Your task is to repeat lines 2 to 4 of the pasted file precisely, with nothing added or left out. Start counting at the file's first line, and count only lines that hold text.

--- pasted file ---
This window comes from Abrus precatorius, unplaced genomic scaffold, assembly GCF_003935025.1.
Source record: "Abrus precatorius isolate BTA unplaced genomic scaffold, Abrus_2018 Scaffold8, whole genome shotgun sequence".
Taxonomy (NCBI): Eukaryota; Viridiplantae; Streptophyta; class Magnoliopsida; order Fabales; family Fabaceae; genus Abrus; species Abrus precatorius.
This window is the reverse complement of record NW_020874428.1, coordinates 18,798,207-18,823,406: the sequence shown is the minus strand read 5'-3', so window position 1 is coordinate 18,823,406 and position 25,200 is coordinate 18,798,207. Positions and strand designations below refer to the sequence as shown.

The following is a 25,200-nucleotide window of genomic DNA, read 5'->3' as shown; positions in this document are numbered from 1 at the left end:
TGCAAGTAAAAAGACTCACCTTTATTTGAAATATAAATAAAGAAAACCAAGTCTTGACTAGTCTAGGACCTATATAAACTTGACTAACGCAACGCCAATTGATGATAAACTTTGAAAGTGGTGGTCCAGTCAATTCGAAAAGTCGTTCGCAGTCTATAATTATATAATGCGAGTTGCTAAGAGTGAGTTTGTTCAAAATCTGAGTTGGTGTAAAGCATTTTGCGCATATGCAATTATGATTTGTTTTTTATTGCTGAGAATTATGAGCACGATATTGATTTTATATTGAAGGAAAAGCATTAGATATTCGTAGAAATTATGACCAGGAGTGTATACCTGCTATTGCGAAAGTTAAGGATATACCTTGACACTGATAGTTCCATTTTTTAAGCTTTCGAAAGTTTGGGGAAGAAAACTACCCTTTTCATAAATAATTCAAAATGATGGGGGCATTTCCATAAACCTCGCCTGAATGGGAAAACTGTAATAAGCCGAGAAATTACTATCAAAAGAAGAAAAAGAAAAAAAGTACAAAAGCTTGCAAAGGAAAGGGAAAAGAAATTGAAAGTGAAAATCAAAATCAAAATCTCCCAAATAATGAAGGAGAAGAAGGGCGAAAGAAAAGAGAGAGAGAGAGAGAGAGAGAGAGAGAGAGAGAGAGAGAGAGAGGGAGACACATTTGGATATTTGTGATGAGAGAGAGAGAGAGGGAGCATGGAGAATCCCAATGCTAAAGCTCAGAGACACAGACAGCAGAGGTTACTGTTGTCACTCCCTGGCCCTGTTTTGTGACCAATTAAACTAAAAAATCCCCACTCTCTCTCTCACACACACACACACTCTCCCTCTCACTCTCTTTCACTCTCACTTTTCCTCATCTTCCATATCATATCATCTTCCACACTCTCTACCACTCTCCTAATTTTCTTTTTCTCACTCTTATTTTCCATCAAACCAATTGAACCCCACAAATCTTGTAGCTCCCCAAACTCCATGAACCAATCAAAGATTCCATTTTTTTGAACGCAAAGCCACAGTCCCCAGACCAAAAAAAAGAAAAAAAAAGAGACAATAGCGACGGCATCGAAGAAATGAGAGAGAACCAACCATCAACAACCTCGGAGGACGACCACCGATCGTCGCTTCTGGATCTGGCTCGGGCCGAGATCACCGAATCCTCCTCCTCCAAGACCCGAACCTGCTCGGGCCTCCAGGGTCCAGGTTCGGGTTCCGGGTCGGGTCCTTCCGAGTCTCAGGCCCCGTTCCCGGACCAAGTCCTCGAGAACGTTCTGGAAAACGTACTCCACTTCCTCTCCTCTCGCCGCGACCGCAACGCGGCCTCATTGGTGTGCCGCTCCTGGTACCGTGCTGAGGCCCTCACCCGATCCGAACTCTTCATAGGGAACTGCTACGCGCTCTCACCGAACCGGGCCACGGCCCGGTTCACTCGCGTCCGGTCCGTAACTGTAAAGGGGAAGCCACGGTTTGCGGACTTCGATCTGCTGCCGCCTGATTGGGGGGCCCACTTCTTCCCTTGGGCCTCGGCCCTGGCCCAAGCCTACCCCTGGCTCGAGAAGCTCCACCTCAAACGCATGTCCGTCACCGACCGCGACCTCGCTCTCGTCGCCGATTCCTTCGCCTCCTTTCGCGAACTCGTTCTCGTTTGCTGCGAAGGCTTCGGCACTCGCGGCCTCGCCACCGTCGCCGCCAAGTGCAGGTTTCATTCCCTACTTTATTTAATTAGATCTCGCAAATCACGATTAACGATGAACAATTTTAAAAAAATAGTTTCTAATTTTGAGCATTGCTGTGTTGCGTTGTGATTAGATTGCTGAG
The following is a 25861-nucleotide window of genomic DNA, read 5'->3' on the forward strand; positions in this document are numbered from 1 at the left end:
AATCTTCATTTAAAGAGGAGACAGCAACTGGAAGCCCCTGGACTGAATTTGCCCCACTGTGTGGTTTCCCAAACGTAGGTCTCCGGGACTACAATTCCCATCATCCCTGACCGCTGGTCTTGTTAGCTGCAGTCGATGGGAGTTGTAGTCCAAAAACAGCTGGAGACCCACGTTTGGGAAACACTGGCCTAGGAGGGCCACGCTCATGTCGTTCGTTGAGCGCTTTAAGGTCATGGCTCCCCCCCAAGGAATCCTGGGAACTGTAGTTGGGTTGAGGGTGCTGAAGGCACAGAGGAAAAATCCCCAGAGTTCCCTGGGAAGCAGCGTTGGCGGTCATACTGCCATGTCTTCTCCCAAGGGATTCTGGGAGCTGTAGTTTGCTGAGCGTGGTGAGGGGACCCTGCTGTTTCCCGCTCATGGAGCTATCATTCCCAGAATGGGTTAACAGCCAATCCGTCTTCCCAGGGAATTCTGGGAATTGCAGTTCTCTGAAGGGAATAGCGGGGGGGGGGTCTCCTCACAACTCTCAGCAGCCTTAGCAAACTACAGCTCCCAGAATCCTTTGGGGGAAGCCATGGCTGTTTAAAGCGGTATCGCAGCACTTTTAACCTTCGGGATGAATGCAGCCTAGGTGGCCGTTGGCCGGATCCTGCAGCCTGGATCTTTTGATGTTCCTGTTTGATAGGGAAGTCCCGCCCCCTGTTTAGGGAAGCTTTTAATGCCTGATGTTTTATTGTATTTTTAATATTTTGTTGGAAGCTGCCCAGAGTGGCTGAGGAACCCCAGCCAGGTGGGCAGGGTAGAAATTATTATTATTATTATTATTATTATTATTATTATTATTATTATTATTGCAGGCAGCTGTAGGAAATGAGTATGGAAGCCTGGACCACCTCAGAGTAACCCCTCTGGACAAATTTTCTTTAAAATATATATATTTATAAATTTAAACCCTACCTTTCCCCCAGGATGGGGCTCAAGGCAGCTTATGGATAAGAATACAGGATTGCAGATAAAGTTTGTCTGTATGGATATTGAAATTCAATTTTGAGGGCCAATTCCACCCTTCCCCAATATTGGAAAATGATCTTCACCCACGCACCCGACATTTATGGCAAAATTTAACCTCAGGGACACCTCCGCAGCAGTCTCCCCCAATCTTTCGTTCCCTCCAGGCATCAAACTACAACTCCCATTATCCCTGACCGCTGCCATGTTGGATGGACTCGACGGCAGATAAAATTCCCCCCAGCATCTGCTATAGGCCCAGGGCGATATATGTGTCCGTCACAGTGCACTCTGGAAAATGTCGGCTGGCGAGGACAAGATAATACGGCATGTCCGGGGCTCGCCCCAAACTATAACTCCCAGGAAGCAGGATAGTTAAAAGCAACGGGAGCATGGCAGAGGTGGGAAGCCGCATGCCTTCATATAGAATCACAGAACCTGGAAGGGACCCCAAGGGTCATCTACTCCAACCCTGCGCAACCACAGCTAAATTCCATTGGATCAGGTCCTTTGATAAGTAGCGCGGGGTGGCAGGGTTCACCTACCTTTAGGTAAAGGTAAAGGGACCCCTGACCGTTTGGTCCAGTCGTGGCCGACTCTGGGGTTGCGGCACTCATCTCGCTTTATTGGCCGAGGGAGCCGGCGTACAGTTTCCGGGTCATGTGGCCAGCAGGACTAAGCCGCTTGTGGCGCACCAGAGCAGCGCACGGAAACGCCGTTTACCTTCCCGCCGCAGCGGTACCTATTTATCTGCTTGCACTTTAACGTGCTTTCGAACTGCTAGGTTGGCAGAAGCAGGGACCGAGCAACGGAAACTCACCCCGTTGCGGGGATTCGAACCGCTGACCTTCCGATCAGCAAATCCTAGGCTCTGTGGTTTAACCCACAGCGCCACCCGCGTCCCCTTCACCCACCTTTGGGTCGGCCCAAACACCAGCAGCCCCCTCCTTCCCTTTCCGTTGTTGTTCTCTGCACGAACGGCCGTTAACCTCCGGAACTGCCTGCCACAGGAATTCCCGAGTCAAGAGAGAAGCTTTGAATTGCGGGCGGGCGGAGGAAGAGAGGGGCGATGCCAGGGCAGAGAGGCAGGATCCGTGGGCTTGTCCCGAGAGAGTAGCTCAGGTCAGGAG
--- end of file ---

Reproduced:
Source record: "Abrus precatorius isolate BTA unplaced genomic scaffold, Abrus_2018 Scaffold8, whole genome shotgun sequence".
Taxonomy (NCBI): Eukaryota; Viridiplantae; Streptophyta; class Magnoliopsida; order Fabales; family Fabaceae; genus Abrus; species Abrus precatorius.
This window is the reverse complement of record NW_020874428.1, coordinates 18,798,207-18,823,406: the sequence shown is the minus strand read 5'-3', so window position 1 is coordinate 18,823,406 and position 25,200 is coordinate 18,798,207. Positions and strand designations below refer to the sequence as shown.